Wendy Nadherny Fachon hosts the Story Walking Radio Hour, which focuses on environmental education and sustainable living content. She is Rhode Island's regional editor for Green Teacher and writes articles for Natural Awakenings Magazine's Boston edition and D7RN's Sustainable Living News. Wendy is also an Abundance Ambassador for Food Forest Abundance. As an environmental educator, she currently develops and teaches Nature Drawing curriculum for The Empowerment Factory, based in Pawtucket, RI. She is solutions-oriented, which requires acknowledging the problems, understanding the underlying causes, and identifying solutions that are based on sound science. Access her podcasts at www.storywalking.com.

*Episode edited by M. Angel Goñi Avila

Episode 41: Farm to school

Episode 41: Farm to school

July 29, 2022

With Jen Cirillo and Betsy Rosenbluth of Shelburne Farms

What is farm to school? Are there any common misconceptions about it? Why is farm to school such an essential part of the educational journey? In this lively discussion, Jen and Betsy walk us through the three Cs of farm to school, how educators can better incorporate it into their teaching (without taking up too much extra time!), the core values underlying the practice, and the ways our current food system reinforces injustice and inequity. There’s also talk of salamanders, overcoming barriers, forging meaningful relationships, and the importance of throwing a party! (A bad plant pun might have found its way into the mix, too…)

Guests:

Jen Cirillo serves as Director of Professional Learning at Shelburne Farms. She brings 20 years of experience in Education for Sustainability (EFS) from co-developing and teaching a teen program integrating art, science, and sustainability to her most recent work leading professional learning programs around the world. Jen has a strong background in standards-based curriculum development, facilitation, and evaluation, plus a wealth of experience engaging schools and communities in creating a vision for a just and healthy future. Jen holds a B.S. from the University of Vermont and an M.S. from the Audubon Expedition Institute/Lesley University.

Betsy Rosenbluth is Project Director of Vermont FEED, a nationally recognized farm-to-school partnership program of the Northeast Organic Farming Association of Vermont and Shelburne Farms.  Betsy also helped to establish the Burlington School Food Project and Education for Sustainability programs in Burlington schools. Prior to joining Shelburne Farms, Betsy was Director of Projects at the Orton Family Foundation.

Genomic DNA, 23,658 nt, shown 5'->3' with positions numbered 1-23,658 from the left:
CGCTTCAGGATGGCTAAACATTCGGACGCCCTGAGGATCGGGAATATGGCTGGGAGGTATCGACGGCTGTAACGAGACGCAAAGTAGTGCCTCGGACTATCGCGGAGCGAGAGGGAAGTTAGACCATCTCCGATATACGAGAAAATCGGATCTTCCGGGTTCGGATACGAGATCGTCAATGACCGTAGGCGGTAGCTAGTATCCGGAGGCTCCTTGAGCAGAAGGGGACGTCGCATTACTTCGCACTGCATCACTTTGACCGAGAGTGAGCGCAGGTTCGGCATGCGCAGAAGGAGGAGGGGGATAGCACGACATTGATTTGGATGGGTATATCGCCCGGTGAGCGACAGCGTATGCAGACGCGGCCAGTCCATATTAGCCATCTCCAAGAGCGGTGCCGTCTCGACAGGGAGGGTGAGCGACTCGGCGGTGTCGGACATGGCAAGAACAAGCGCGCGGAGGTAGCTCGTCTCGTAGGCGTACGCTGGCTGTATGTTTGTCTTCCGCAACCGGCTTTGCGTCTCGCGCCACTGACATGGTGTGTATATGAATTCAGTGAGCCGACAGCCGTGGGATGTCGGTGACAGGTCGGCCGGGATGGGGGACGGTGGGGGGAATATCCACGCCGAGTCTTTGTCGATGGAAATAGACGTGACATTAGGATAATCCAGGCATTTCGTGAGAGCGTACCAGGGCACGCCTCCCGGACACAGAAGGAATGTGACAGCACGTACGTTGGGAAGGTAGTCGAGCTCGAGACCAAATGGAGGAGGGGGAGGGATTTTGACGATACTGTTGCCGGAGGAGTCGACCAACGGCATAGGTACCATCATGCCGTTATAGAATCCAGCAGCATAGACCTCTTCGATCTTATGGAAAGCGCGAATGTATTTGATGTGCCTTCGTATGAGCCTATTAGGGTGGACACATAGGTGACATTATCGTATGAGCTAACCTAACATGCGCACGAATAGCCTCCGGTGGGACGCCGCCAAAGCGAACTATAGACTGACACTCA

*Episode edited by M. Angel Goñi Avila

Episode 40: Placed-based education and life cycles

Episode 40: Placed-based education and life cycles

July 25, 2022

With Todd Ormiston of North Country School and Camp Treetops

How do students benefit from place-based learning? In what ways does it foster ruggedness, resourcefulness, and resilience? Why is it helpful for adolescents to bear witness to life cycles of fellow living things? While many educators and learners in public education systems are constrained by standardized tests and fixed learning outcomes, those at the North Country School in Lake Placid, New York, USA, have the freedom to adjust their teaching and learning journeys as they evolve. Todd Ormiston discusses the inner working of the North Country School, including high-impact experiences like their farm-to-school program.

Guest:

Todd Ormiston’s 20+ year career in independent schools is marked by a commitment to exceptional programming. Having held a variety of roles from educator to head of school at numerous institutions including Vermont Academy, Stratton Mountain School, Gould Academy, Mount Snow Academy, and Sun Valley Community School, Todd is committed to an experiential learning approach, diversity and inclusion, the power of community in shaping the lives of children, and the essential benefits of outdoor education and recreation. Todd holds a B.A. from St. Lawrence University and an M.Ed. from the University of Vermont. He, his wife Elizabeth, and daughters Maddox and Chase are outdoor enthusiasts who love the Adirondacks.

*Episode edited by M. Angel Goñi Avila

Episode 39: Managing eco-anxiety and ecological grief

Episode 39: Managing eco-anxiety and ecological grief

July 15, 2022

With Day Sanchez of 2e Minds

How do eco-anxiety and ecological grief differ? What can educators do to address them with their learners? Why is solarpunk such an effective counter-narrative? Day Sanchez does extensive work in the realm of eco-emotions, so she has many important insights about how to navigate these often-turbulent waters. We know that doom-and-gloom framing leads to apathy in most people, and though it is essential to tell the truth, we must balance difficult truths with active hope grounded in realistic alternatives for the near and far future. This is where solarpunk comes into play.

Guest:

Day Sanchez is a School Psychologist, Emotional Intelligence (EQ) coach, and the founder of 2e Minds. She is dedicated to supporting the emotional, creative, and mental health of neurodivergent and Highly Sensitive children and youth. Day has over a decade of experience working with hundreds of children struggling with learning, psychological, and social-emotional challenges. She provides psycho-education on eco-emotions and helps families build inner resources, resilience, and tools to create active hope and agency. Day gives workshops on how to talk to children about the ecological crisis and offers individual and group support to children and young adults experiencing eco-anxiety.